Then there's China, where bureaucrats are wrestling with ethical issues like data privacy and transparency in AI algorithms, too. Like the EU, China wants to get out front on global regulation – partly because it thinks its internet companies will grow faster if it can set standards for AI, and partly because Beijing doesn't want a rerun of the situation from 30 years ago when other counties set the rules of the road for the internet first. But while China may share European views on policing bias in algorithms, there is likely to be a sharper difference on issues like privacy, "moral" or "ethical" definitions in the AI world, and how ethics norms should be enforced.

The bottom line: Defining and enforcing acceptable boundaries of AI is a long term challenge, but the guardrails that governments and industry put in place early on may determine whether we're heading for a new era of human progress or a mash-up of Blade Runner and Minority Report.

Democrats have the power to impeach Donald Trump.

After all, impeachment simply requires a majority vote of the House of Representatives, and Democrats hold 235 seats to just 199 for Republicans.

Of course, impeaching the president is only the first step in removing him from office. It's merely an indictment, which then forces a trial in the Senate. Only a two-thirds supermajority vote (67 of 100 senators) can oust the president from the White House. Just two US presidents (Andrew Johnson in 1868 and Bill Clinton in 1998) have been impeached. Neither was convicted by the Senate.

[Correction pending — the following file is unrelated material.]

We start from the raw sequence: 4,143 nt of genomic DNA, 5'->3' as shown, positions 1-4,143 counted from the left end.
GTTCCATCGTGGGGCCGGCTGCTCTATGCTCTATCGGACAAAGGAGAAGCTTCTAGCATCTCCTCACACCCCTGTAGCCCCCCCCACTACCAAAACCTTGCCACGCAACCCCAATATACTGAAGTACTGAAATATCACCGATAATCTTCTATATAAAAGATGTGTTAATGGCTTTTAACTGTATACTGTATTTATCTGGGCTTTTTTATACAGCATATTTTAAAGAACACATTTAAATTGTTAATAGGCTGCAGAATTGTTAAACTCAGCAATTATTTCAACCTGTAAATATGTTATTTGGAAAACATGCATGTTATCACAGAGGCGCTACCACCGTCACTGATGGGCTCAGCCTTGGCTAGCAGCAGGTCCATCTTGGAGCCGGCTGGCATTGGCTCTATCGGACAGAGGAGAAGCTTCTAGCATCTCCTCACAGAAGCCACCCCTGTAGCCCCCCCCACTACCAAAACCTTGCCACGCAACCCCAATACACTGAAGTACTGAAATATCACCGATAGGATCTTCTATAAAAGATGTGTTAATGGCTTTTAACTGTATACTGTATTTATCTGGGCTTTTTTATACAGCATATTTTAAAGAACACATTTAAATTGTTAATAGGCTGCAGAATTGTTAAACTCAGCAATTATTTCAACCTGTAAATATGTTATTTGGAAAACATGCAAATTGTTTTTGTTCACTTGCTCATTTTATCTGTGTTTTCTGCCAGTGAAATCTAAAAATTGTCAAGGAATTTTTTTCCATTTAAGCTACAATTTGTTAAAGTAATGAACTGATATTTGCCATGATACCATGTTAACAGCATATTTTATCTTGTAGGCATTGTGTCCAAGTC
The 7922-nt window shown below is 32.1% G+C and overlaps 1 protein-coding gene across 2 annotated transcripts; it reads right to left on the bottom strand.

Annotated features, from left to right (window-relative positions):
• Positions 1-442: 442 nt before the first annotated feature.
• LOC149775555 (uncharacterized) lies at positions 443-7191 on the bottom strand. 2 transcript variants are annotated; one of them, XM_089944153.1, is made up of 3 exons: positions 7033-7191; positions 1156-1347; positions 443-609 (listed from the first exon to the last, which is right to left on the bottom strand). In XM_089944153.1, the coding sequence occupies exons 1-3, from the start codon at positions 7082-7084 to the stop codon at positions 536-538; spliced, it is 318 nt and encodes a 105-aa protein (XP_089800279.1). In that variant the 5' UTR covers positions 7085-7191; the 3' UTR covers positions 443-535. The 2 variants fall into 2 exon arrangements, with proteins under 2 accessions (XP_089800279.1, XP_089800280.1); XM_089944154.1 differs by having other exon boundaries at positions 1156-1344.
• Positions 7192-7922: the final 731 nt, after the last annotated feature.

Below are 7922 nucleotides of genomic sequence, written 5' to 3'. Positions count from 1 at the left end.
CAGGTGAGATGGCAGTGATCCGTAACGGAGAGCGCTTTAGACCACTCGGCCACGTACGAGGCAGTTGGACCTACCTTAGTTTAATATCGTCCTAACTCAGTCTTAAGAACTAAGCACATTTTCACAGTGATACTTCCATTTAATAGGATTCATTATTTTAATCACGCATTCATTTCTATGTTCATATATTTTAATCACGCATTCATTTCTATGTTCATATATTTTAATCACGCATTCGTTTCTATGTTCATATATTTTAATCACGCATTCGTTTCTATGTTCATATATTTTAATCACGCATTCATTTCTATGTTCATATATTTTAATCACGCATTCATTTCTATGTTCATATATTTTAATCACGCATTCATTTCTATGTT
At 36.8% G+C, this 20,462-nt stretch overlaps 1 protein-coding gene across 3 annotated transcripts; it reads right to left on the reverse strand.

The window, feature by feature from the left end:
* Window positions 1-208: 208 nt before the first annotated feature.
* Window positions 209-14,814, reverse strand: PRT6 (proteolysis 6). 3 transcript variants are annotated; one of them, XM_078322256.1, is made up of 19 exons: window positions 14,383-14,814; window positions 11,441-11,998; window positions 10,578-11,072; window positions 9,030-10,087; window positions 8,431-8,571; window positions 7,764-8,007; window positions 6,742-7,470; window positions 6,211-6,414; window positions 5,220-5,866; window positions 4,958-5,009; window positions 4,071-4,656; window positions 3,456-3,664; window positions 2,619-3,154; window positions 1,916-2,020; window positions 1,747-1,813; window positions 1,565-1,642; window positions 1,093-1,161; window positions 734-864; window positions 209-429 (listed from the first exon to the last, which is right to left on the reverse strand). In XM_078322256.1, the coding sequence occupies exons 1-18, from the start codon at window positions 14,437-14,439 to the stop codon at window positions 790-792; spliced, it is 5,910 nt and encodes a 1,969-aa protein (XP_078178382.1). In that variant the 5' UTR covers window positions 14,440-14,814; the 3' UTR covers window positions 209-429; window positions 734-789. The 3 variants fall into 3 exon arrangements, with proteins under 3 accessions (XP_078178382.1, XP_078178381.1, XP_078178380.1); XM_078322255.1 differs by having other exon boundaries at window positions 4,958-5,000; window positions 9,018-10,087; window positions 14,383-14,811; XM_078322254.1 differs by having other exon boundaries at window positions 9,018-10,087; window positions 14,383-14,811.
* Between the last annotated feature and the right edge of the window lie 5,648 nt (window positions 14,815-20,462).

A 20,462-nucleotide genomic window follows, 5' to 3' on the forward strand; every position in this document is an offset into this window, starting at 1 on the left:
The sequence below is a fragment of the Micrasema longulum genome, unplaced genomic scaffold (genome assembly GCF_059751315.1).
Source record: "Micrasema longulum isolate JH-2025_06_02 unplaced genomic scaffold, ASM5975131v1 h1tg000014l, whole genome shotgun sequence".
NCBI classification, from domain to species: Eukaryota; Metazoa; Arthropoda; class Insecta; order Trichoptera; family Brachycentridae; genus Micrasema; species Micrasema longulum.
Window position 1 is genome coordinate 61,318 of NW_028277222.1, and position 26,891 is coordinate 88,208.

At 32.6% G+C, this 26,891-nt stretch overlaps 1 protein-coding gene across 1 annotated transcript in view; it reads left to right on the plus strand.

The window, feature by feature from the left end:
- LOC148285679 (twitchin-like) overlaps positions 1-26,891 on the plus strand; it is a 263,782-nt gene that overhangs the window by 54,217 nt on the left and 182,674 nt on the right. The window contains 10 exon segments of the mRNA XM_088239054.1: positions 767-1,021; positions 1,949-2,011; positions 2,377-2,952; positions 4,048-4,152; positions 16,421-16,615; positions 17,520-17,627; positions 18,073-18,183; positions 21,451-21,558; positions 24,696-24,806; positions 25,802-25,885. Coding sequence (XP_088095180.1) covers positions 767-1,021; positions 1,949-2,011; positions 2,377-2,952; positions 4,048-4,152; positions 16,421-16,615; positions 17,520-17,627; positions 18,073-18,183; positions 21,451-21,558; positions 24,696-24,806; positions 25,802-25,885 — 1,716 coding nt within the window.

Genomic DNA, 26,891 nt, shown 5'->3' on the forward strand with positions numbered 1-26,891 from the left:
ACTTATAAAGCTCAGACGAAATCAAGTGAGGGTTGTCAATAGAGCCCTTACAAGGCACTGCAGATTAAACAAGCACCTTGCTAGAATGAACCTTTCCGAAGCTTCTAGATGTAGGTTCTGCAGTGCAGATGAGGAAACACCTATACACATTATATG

Many Democrats, including two of the party's presidential candidates, argue the Mueller Report and other sources of information offer ample evidence that President Trump has committed "high crimes and misdemeanors," the standard for removal from office under Article Two of the US Constitution. But the impeachment question has provoked intense debate within the Democratic Party.

Here are the strongest arguments on both sides of the Democratic Party's debate.

More Show less

Should Sri Lanka have blocked social media following the terror attacks?